NIPS 2016
Mon Dec 5th through Sun the 11th, 2016 at Centre Convencions Internacional Barcelona
Paper ID: 2295 Professor Forcing: A New Algorithm for Training Recurrent Networks

### Reviewer 1

#### Summary

This work describes a novel algorithm to ensure the dynamics of an LSTM during inference follows that during training. The motivating example is sampling for a long number of steps at test time while only training on shorter sequences at training time. Experimental results are shown on PTB language modelling, MNIST, handwriting generation and music synthesis.

#### Qualitative Assessment

I found this work to be very readable and easy to understand. Using a discriminator to ensure the dynamics of a LSTM are consistent when training and when sampling is a nice and interesting idea. The experiments seem quite weak on quantitative results. The improvement on language modelling seems very small, however, language does have some special characteristics compared to the other datasets. For one, the output space in language modelling is much greater than the other tasks of handwriting generation, MNIST and music synthesis. Was anything done to try to alleviate this? I like the result on sequential MNIST but it would be good to have quantitative results on handwriting generation and also give final converged numbers for music synthesis test set performance. In addition, the paper repeatedly mentions training on shorter sequences and sampling longer ones but it seems that this was only done for handwriting? It would be interesting to see the results for music synthesis. As described in L257, the adversarial objective seems to add a conflicting term to the objective. Is the adversarial objective of JSD hurting the training with NLL (KL)? Was anything done to explore this? Minor comments: L29: Missing word: 'available conditioning' L32: Missing word: 'error compound' L37: 'not clear anymore that the correct target remains the one in the ground truth sequence...'. What does this mean? The correct target is in the ground truth by definition. L152: Networks -> Network Figure 3: These plots should have borders. What task are the hidden states on? When calculating the mean centroid distance why do this on the T-SNE space? The results would be much stronger on the original space of the hidden states. L243: Extra period. L257: I agree that there is a conflicting term here

#### Confidence in this Review

2-Confident (read it all; understood it all reasonably well)

### Reviewer 2

#### Summary

The paper is similar to Generative Adversarial Networks (GAN): in addition to a normal sequence model loss function, the parameters try to “fool” a classifier. That classifier is trying to distinguish generated sequences from the sequence model, from real data. A few Objectives are proposed in section 2.2. The key difference to GAN is the B in equations 1-4. B is a function outputs some statistics of the model, such as the hidden state of the RNN, whereas GAN tries rather to discriminate the actual output sequences.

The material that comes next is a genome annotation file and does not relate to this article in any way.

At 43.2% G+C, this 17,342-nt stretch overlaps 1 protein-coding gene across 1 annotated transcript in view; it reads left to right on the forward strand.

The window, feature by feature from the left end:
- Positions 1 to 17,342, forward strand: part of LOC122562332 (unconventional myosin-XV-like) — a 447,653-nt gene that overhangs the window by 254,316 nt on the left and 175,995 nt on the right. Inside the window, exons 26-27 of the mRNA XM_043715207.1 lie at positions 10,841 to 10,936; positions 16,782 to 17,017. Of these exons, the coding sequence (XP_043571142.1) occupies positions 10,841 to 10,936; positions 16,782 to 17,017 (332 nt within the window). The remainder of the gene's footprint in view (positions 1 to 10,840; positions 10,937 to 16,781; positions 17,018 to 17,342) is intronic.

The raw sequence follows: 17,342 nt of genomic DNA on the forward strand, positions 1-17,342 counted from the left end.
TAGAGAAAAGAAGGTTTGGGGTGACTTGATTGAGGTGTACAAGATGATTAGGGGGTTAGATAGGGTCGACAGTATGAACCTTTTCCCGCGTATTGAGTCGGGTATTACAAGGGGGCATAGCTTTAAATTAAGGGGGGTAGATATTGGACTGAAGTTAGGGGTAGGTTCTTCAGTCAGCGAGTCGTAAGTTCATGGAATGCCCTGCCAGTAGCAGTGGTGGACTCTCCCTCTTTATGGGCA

#### Qualitative Assessment

The method is very close to various other methods. Several of the evaluations only compare with “teacher forcing” (which is just the usual application of the chain rule of probability to build a sequence model, ie. your equation 1). But the other related algorithms are not compared with, other than table 1. Why is there no GAN in table 1, given that your section 3 seems to imply that GAN is the most related? Also, the quality of presentation of the figures is not great.

#### Confidence in this Review

2-Confident (read it all; understood it all reasonably well)

### Reviewer 3

#### Summary

Authors present a method similar to teacher forcing that uses generative adversarial networks to guide training on sequential tasks.

#### Qualitative Assessment

Cute name. Work is a creative idea to improve upon the concept of teacher forcing. Experimental work focusses on three fairly diverse problems. Results are convincing to me.

#### Confidence in this Review

2-Confident (read it all; understood it all reasonably well)

### Reviewer 4

#### Summary

This paper proposes a method for training recurrent neural networks (RNN) in the framework of adversarial training. Since RNNs can be used to generate sequential data, the goal is to optimize the network parameters in such a way that the generated samples are hard to distinguish from real data. This is particularly interesting for RNNs as the classical training criterion only involves the prediction of the next symbol in the sequence. Given a sequence of symbols x_1, ..., x_t, the model is trained so as to output y_t as close to x_{t+1} as possible. Training that way does not provide models that are robust during generation, as a mistake at time t potentially makes the prediction at time t+k totally unreliable. This idea is somewhat similar to the idea of computing a sentence-wide loss in the context of encode-decoder translation models. The loss can only be computed after a complete sequence has been generated.

#### Qualitative Assessment